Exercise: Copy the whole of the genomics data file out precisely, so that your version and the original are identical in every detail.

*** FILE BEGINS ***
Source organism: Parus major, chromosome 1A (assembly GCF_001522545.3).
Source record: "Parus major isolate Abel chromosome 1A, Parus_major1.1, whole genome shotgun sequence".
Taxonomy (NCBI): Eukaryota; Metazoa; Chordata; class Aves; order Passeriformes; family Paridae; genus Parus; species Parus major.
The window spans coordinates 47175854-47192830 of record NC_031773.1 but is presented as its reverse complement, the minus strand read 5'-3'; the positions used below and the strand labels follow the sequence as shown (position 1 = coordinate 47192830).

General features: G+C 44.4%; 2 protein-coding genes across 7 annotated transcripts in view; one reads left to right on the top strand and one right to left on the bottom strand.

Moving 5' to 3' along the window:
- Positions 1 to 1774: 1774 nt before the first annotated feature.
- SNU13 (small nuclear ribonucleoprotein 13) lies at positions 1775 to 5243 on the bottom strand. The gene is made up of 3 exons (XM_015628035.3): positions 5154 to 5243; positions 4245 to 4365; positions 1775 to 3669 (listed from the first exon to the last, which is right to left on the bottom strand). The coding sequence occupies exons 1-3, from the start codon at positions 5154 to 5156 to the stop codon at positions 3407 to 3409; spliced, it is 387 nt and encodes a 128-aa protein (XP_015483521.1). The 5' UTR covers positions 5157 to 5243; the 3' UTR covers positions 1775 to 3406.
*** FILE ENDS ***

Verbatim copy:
Source organism: Parus major, chromosome 1A (assembly GCF_001522545.3).
Source record: "Parus major isolate Abel chromosome 1A, Parus_major1.1, whole genome shotgun sequence".
Taxonomy (NCBI): Eukaryota; Metazoa; Chordata; class Aves; order Passeriformes; family Paridae; genus Parus; species Parus major.
The window spans coordinates 47175854-47192830 of record NC_031773.1 but is presented as its reverse complement, the minus strand read 5'-3'; the positions used below and the strand labels follow the sequence as shown (position 1 = coordinate 47192830).

General features: G+C 44.4%; 2 protein-coding genes across 7 annotated transcripts in view; one reads left to right on the top strand and one right to left on the bottom strand.

Moving 5' to 3' along the window:
- Positions 1 to 1774: 1774 nt before the first annotated feature.
- SNU13 (small nuclear ribonucleoprotein 13) lies at positions 1775 to 5243 on the bottom strand. The gene is made up of 3 exons (XM_015628035.3): positions 5154 to 5243; positions 4245 to 4365; positions 1775 to 3669 (listed from the first exon to the last, which is right to left on the bottom strand). The coding sequence occupies exons 1-3, from the start codon at positions 5154 to 5156 to the stop codon at positions 3407 to 3409; spliced, it is 387 nt and encodes a 128-aa protein (XP_015483521.1). The 5' UTR covers positions 5157 to 5243; the 3' UTR covers positions 1775 to 3406.